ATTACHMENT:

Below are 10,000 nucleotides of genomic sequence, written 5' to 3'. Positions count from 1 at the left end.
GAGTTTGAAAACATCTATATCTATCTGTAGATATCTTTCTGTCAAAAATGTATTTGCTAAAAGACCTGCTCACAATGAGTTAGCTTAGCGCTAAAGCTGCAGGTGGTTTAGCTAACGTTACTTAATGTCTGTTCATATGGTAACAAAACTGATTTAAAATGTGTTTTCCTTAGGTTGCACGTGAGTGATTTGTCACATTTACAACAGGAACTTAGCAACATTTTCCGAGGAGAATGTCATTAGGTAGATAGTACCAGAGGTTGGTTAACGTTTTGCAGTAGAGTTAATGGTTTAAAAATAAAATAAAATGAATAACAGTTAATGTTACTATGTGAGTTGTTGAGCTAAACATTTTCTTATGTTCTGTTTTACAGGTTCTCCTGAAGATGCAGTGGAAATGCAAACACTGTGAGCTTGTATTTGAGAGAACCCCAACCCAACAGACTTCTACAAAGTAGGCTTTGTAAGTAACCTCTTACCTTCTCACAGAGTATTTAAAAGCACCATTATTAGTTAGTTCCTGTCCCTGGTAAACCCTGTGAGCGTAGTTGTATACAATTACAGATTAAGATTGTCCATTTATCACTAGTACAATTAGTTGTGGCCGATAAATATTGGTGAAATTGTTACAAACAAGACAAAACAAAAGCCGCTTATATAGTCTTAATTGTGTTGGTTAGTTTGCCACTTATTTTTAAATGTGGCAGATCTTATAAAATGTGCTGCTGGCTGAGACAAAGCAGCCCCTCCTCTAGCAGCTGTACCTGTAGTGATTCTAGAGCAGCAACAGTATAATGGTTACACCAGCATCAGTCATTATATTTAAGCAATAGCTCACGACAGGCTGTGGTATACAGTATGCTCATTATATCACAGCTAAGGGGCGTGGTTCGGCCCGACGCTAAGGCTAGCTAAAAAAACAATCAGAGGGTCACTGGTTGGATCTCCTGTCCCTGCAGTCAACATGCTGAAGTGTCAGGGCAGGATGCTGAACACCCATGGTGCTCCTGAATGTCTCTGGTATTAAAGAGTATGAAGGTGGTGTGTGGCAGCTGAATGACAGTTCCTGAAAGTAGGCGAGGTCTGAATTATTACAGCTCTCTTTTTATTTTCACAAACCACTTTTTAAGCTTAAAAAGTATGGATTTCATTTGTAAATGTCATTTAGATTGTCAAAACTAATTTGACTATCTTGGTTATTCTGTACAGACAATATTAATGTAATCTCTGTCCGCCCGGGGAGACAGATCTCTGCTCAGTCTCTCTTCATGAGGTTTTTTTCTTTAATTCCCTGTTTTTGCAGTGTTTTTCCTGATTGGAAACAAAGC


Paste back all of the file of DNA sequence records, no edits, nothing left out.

Below are 10,000 nucleotides of genomic sequence, written 5' to 3'. Positions count from 1 at the left end.
GAGTTTGAAAACATCTATATCTATCTGTAGATATCTTTCTGTCAAAAATGTATTTGCTAAAAGACCTGCTCACAATGAGTTAGCTTAGCGCTAAAGCTGCAGGTGGTTTAGCTAACGTTACTTAATGTCTGTTCATATGGTAACAAAACTGATTTAAAATGTGTTTTCCTTAGGTTGCACGTGAGTGATTTGTCACATTTACAACAGGAACTTAGCAACATTTTCCGAGGAGAATGTCATTAGGTAGATAGTACCAGAGGTTGGTTAACGTTTTGCAGTAGAGTTAATGGTTTAAAAATAAAATAAAATGAATAACAGTTAATGTTACTATGTGAGTTGTTGAGCTAAACATTTTCTTATGTTCTGTTTTACAGGTTCTCCTGAAGATGCAGTGGAAATGCAAACACTGTGAGCTTGTATTTGAGAGAACCCCAACCCAACAGACTTCTACAAAGTAGGCTTTGTAAGTAACCTCTTACCTTCTCACAGAGTATTTAAAAGCACCATTATTAGTTAGTTCCTGTCCCTGGTAAACCCTGTGAGCGTAGTTGTATACAATTACAGATTAAGATTGTCCATTTATCACTAGTACAATTAGTTGTGGCCGATAAATATTGGTGAAATTGTTACAAACAAGACAAAACAAAAGCCGCTTATATAGTCTTAATTGTGTTGGTTAGTTTGCCACTTATTTTTAAATGTGGCAGATCTTATAAAATGTGCTGCTGGCTGAGACAAAGCAGCCCCTCCTCTAGCAGCTGTACCTGTAGTGATTCTAGAGCAGCAACAGTATAATGGTTACACCAGCATCAGTCATTATATTTAAGCAATAGCTCACGACAGGCTGTGGTATACAGTATGCTCATTATATCACAGCTAAGGGGCGTGGTTCGGCCCGACGCTAAGGCTAGCTAAAAAAACAATCAGAGGGTCACTGGTTGGATCTCCTGTCCCTGCAGTCAACATGCTGAAGTGTCAGGGCAGGATGCTGAACACCCATGGTGCTCCTGAATGTCTCTGGTATTAAAGAGTATGAAGGTGGTGTGTGGCAGCTGAATGACAGTTCCTGAAAGTAGGCGAGGTCTGAATTATTACAGCTCTCTTTTTATTTTCACAAACCACTTTTTAAGCTTAAAAAGTATGGATTTCATTTGTAAATGTCATTTAGATTGTCAAAACTAATTTGACTATCTTGGTTATTCTGTACAGACAATATTAATGTAATCTCTGTCCGCCCGGGGAGACAGATCTCTGCTCAGTCTCTCTTCATGAGGTTTTTTTCTTTAATTCCCTGTTTTTGCAGTGTTTTTCCTGATTGGAAACAAAGC